I made this iced for the first day of my new job. After an overnight steeping, the sencha and sakuranbou realy stood out and were exactly the energizing boost I needed at lunch. I crunched some teacubes in it and it made a kalaidascope effect. It’s a useful visual distraction after four hour of repetive labor.
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I tried this iced about a week ago and it tastes like a high quality version of the pitcher bag iced tea I drank as a kid. I’m icing today’s leaves for tomorrow’s prognosticated heat. =)
The second to last paragraph concerns packaging and customer service so skip it if you’re not interested.
Thre’s a lot to like about this tea. Starting with the dry aroma, which was floral, relaxing, and complexly fruity-not to mention so strong I could catch wiffs of it through two plastic bags and a canvas messanger bag. Smelling the whole container in the store was like being drowned in perfume. The color of the brew is gorgous, a surprising deep red that gets a brown tinge with a few infusions.
Brewed hot, it produced four good infusions and a fifth that wasn’t bad, just too weak for my tastes. The first infusion didn’t have much sakuranbou and oddly enough, the sencha tasts grassy in a non-tea way, like it was made from the blossoms and leaves. But after that, the cherry pieces finally plumped up and permiated the liquor. The sencha serves as a nice, earthy background to the bright sakura and robust sakuranbou flavors.
I think it’s even better cold, though. The sencha is still down played, but the sakuranbou and sakura balence out and make each sip a refreshing celebration of spring.
Howeve,r I wasted two first infusions working out the brewing times and temperature. This is because the store staff did post them nor tell me when asked. I don’t want to say “disinterested” but they just didn’t seem to be concerned with the teas section. This was compounded by the bags given to hold the teas measured from the jars in the store were easily ripped and sealed with twistie-ties, not even a sticker or scotch tape. Given that they don’t sell canisters and much of their buisiness is tourism, I can’t comprehend why it would be difficult to keep a roll of tape on hand.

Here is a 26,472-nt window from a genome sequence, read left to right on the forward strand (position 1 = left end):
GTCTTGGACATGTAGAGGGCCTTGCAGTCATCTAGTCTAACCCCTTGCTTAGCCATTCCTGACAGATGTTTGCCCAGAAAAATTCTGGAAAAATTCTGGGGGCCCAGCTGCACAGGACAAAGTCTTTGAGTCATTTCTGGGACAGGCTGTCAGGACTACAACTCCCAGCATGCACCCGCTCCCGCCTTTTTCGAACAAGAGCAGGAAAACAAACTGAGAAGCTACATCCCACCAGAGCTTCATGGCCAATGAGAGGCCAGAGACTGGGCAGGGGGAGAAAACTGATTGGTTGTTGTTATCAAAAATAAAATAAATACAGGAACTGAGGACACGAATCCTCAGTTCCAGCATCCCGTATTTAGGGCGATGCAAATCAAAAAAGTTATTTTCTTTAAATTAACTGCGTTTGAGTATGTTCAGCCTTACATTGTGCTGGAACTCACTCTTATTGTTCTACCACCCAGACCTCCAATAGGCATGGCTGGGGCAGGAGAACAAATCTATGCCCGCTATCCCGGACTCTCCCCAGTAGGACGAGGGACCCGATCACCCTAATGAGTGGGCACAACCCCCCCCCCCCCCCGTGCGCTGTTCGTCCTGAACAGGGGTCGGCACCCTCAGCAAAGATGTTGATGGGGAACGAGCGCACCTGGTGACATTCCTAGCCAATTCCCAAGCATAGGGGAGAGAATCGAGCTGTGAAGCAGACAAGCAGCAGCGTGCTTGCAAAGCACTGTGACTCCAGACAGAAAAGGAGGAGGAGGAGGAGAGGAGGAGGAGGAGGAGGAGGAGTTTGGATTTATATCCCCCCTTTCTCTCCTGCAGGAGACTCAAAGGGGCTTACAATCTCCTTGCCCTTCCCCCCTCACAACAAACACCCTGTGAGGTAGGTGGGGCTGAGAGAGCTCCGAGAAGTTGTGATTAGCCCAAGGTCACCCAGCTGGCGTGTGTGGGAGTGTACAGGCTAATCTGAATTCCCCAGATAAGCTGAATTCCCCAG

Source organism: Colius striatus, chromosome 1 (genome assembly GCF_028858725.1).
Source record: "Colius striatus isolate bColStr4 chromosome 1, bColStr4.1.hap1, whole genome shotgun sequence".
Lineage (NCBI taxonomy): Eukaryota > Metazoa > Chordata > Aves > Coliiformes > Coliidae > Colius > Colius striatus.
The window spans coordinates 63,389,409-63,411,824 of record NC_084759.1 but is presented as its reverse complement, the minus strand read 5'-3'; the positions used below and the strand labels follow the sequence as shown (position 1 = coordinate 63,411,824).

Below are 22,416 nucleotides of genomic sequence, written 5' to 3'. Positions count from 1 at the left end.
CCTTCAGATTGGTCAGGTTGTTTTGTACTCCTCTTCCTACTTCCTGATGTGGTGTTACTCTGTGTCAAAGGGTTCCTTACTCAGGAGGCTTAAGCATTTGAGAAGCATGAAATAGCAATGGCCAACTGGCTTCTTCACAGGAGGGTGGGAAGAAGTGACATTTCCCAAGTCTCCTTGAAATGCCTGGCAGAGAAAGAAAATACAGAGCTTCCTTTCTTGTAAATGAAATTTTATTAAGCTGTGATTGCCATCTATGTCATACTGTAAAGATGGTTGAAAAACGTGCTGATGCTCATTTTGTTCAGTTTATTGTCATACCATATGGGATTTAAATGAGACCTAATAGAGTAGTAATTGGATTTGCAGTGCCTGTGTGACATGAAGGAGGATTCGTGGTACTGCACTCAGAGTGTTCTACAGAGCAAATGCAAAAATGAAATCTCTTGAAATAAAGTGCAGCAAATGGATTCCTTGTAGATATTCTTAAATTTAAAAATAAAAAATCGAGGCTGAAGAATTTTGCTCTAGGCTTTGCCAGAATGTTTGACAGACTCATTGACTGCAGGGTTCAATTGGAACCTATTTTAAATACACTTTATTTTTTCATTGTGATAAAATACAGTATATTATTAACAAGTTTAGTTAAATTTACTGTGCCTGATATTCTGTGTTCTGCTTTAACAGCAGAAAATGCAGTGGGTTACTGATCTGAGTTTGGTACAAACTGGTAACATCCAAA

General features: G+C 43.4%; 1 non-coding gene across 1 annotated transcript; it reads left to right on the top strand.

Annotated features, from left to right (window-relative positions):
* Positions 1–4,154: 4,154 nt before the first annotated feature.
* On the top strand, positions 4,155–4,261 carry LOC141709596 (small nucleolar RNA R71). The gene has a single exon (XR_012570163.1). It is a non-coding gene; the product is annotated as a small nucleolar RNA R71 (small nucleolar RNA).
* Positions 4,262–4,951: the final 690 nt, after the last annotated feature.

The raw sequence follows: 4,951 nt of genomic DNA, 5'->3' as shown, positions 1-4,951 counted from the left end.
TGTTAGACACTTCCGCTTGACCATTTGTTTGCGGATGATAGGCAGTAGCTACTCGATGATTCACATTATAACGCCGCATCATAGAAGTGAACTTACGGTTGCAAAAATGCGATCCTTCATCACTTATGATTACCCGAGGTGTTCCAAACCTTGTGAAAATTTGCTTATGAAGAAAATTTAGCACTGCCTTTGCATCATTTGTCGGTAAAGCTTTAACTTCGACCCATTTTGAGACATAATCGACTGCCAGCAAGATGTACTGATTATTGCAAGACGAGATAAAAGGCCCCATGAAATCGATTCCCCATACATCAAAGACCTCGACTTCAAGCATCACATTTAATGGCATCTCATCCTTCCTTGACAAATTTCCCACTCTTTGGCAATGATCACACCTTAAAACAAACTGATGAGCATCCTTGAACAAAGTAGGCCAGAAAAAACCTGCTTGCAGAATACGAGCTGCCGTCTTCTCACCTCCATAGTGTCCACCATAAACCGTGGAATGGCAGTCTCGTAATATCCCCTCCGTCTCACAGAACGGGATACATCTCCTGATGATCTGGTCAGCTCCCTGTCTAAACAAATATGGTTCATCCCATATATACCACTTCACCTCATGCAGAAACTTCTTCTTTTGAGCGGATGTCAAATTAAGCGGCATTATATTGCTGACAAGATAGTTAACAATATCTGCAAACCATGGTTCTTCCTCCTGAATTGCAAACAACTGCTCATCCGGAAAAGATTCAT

Summery: Break out your glass teapots. Like all sakura senchas, this tea is as beautiful to see and taste. It’s very floral and fresh, so someone looking for a leading sencha with a light accent probably won’t enjoy it. It’s certainly not the best sencha, and it lacks any bitterness or astringancy that I think would go well with the sakuranbou, but for $3.25 for 2 ounces it’s good and exactly what I was looking for. It takes about a tablespoon to make six ounces, due to how loose and bulky the leaves are.
Cold: Six hours Hot: Add 20-30 seconds and a degree each infusion
The bag in was put into (or rather what’s left of it XD):
This is a pleasant Russian caravan that I think I got for $3.50 per two ounces. I usually don’t drink Russian but my mother made me smell it and I think I nearly shoved the stuff up my nose. It has a rich, spicy, hardwood aroma that promised a lot. When I brewed it, it leaned more towards redwood and earth than spice but it was still very good. I’ve gotten three good infusions from it and haven’t tried a forth. It’s not very complex but at a cheap price it could be a good casual drink. Be warned about the store: They’re aptly named, meaning they seem more concerned with spices and coffee than tea. They sell scoops from giant jars that you take home in cheap plastic bags sealed only with a twistie-tie so have some good canisters handy. They also didn’t know about steeping time or origins for anything. Still worth a sample or two if you’re passing though Philadelphia.
Photo 1: The color is a lovely red-brown
Photo 2: This is what I mean by “cheap plastic bags.” The tea inside is actually their Sakura Sencha, but they didn’t even right names on either of them. /=
I steeped the second cup a bit too long, but it’s still a perfect cup of tea. Mmm.